The Secret History of Art just appeared on BBC Radio to discuss the recent heist of 18 Chinese artifacts, mostly made of jade, including a 14th century Ming vase and a 16th century jade carved buffalo, that were stolen around 730pm on 13 April 2012. Police are still investigating with a team of around 25 in what has been dubbed “Operation Tundra.”
On the show, I noted that the romantic concept of art thieves harks back to Victorian era thefts which fit the cliches–non-violent, clever criminals with gentlemanly aspirations stealing art from the wealthy (Adam Worth, Vincenzo Peruggia, and the like), which inspired both the media and fiction authors (Raffles, Arsene Lupin are characters in this vein)–this is what colors the popular idea of art thieves, which has not caught up with the reality that art theft, since World War 2, has been largely the realm of organized crime groups, as this Fitzwilliam Museum theft certainly was.
The thieves entered from the back of the museum in Cambridge, and there seems to have been a group of four of them. The theft is probably linked to the theft some weeks back of Chinese art from a museum in Durham, England.
The museum was silent about the value of the pieces stolen, but other sources have touted 18 million pounds–a bad idea (though it makes a good story, which is why the media can’t resist). Criminals almost never have any idea of the value of stolen art, and wait for the media to tell them by publishing the value. Now the criminals believe that they have 18 million pounds worth of loot (if the media collectively refused to estimate value, the criminals would be in a tough place, possessing objects that they assume are valuable but with no concept as to the price tag).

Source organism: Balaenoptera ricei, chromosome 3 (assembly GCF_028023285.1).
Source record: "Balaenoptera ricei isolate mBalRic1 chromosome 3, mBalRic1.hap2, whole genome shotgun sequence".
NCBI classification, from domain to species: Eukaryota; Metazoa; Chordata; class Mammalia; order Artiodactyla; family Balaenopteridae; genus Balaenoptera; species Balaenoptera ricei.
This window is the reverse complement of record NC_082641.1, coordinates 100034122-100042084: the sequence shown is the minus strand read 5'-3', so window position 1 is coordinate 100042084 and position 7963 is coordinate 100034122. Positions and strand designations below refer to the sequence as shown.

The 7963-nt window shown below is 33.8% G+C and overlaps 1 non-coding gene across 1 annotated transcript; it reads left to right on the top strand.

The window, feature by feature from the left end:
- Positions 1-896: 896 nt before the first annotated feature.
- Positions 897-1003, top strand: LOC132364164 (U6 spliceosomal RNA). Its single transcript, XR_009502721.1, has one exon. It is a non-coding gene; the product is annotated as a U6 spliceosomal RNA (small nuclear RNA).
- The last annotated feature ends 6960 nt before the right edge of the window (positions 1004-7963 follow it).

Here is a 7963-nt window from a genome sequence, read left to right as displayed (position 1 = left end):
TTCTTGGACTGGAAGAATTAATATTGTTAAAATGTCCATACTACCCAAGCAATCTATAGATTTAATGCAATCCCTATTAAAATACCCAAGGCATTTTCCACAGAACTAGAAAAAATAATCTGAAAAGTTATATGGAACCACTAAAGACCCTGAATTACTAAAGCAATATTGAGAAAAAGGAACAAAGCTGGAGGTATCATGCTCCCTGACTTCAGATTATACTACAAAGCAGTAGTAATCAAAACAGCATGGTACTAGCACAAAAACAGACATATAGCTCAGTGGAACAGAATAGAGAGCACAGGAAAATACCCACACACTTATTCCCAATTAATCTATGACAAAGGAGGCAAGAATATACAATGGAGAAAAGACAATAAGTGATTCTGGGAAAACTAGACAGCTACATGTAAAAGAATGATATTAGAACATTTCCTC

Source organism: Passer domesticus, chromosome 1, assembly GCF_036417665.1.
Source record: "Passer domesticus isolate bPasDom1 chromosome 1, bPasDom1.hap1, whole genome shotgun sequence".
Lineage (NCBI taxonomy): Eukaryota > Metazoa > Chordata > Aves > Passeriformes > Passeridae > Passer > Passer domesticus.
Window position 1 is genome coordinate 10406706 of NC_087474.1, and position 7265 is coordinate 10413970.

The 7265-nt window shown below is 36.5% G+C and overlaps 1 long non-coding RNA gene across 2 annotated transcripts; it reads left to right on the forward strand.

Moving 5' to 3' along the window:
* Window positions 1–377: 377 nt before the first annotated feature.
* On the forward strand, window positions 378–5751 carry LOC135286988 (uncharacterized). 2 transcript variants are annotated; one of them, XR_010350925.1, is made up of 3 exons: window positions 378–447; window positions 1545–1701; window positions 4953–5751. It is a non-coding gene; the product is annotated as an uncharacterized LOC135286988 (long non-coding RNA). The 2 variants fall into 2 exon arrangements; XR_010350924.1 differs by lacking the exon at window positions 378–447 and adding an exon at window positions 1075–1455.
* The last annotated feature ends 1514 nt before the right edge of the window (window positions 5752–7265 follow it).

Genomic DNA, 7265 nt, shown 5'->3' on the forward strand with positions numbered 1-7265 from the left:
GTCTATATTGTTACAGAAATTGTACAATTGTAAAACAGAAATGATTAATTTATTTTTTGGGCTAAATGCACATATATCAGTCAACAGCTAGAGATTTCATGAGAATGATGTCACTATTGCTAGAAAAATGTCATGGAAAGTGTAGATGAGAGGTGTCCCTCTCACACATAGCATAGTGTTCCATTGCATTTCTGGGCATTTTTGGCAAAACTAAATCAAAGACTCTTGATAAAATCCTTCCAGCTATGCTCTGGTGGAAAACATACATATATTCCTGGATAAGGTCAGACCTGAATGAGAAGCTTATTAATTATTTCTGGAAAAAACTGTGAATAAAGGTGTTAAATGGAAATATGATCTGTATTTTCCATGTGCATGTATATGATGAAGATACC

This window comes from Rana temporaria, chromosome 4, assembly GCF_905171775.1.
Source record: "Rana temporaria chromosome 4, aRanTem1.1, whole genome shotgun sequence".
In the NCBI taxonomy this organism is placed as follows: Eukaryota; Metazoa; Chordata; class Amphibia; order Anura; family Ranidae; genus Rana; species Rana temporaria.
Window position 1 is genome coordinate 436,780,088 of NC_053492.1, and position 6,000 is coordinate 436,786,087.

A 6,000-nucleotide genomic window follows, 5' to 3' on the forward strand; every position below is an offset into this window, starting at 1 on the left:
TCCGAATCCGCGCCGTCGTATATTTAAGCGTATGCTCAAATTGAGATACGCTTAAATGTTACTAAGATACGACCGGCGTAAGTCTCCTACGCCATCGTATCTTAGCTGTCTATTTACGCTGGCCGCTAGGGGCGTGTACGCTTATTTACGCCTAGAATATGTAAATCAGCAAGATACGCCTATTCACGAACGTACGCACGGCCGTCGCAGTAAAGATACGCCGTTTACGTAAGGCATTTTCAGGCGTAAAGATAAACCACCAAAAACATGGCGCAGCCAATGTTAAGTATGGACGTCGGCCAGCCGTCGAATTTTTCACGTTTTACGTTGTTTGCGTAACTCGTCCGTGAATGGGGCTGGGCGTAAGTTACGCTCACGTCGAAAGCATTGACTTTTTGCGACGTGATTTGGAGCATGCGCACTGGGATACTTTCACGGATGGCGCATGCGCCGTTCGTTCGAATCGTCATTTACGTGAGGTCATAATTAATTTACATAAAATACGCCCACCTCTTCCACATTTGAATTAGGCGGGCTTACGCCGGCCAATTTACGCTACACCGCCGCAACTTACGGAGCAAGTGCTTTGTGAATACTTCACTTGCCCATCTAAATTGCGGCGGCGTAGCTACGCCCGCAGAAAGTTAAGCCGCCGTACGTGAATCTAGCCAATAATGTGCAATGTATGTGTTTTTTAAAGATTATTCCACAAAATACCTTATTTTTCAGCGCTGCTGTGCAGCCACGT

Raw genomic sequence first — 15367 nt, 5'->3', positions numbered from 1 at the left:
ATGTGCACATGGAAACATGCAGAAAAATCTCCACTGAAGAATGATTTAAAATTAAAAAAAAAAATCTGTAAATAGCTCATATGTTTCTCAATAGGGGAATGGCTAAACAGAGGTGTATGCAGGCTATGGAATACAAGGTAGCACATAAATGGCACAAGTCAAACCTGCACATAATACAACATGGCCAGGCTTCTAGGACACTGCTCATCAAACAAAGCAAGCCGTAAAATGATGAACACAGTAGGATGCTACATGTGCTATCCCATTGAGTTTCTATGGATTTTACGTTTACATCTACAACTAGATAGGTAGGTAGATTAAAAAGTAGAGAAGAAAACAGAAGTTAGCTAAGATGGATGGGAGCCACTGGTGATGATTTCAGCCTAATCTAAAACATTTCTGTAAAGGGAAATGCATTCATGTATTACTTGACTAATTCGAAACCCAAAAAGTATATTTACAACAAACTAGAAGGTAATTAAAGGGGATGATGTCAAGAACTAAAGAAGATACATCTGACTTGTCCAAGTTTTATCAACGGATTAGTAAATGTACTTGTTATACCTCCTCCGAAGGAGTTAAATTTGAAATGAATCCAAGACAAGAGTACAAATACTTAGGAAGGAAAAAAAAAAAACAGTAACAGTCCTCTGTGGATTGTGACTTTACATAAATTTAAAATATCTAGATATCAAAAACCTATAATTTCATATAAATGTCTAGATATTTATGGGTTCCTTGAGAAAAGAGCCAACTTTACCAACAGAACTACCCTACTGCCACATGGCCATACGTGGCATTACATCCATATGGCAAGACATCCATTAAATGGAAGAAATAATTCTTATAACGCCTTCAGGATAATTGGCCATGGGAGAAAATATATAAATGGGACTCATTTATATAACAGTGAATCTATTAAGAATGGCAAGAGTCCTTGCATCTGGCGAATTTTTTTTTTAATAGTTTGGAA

This theft, and others of Chinese artifacts in particular, is almost certainly not for one collector (that almost never happens in real life), but rather a harvest of salable goods to be sent to China, where the objects might already be. They will be smuggled there and sold, for in China the general rules about not purchasing art without performing Due Diligence and checking stolen art databases do not apply. Provenance is far less of an issue, sometimes for cultural reasons, but also for practical ones–Internet black-outs mean that many in China could not check stolen art databases, even if they were inclined to do so.
The market for Chinese art is so much greater in China than elsewhere (where the market is very much a small niche, compared to European art in the West), and selling stolen art is so much more difficult in the West, that China is really the only logical destination. 80% of all fake luxury goods come from China (from wine to Gucci handbags), which is also the destination for many illicit objects, from Chinese art to exotic animals (56 rhino horns were stolen around the world in 2011 alone, almost all destined for sale in China).
Asian art galleries around the UK should tighten their security, as this is certainly part of a trend.
Noah Charney is a professor and best-selling author, specializing in art crime. He teaches on the ARCA Certificate Program in Art Crime and Cultural Heritage Protection every summer in Italy. For more information email education (at) artcrimeresearch.org
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